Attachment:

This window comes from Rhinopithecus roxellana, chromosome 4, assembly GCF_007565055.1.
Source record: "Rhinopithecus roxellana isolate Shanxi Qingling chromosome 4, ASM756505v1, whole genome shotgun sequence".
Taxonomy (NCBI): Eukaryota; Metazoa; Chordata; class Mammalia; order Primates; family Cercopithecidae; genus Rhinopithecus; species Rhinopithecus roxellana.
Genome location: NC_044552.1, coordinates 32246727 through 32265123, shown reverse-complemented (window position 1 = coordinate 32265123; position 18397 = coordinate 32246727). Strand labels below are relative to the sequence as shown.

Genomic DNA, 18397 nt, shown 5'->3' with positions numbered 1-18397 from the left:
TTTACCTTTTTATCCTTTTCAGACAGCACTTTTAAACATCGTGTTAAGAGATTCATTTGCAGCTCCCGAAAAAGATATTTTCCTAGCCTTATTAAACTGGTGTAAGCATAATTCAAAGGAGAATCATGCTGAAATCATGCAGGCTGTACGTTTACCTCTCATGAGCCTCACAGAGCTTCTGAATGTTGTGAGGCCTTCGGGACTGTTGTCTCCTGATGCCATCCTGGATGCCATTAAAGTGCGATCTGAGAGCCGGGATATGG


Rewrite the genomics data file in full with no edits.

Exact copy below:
This window comes from Rhinopithecus roxellana, chromosome 4, assembly GCF_007565055.1.
Source record: "Rhinopithecus roxellana isolate Shanxi Qingling chromosome 4, ASM756505v1, whole genome shotgun sequence".
Taxonomy (NCBI): Eukaryota; Metazoa; Chordata; class Mammalia; order Primates; family Cercopithecidae; genus Rhinopithecus; species Rhinopithecus roxellana.
Genome location: NC_044552.1, coordinates 32246727 through 32265123, shown reverse-complemented (window position 1 = coordinate 32265123; position 18397 = coordinate 32246727). Strand labels below are relative to the sequence as shown.

Genomic DNA, 18397 nt, shown 5'->3' with positions numbered 1-18397 from the left:
TTTACCTTTTTATCCTTTTCAGACAGCACTTTTAAACATCGTGTTAAGAGATTCATTTGCAGCTCCCGAAAAAGATATTTTCCTAGCCTTATTAAACTGGTGTAAGCATAATTCAAAGGAGAATCATGCTGAAATCATGCAGGCTGTACGTTTACCTCTCATGAGCCTCACAGAGCTTCTGAATGTTGTGAGGCCTTCGGGACTGTTGTCTCCTGATGCCATCCTGGATGCCATTAAAGTGCGATCTGAGAGCCGGGATATGG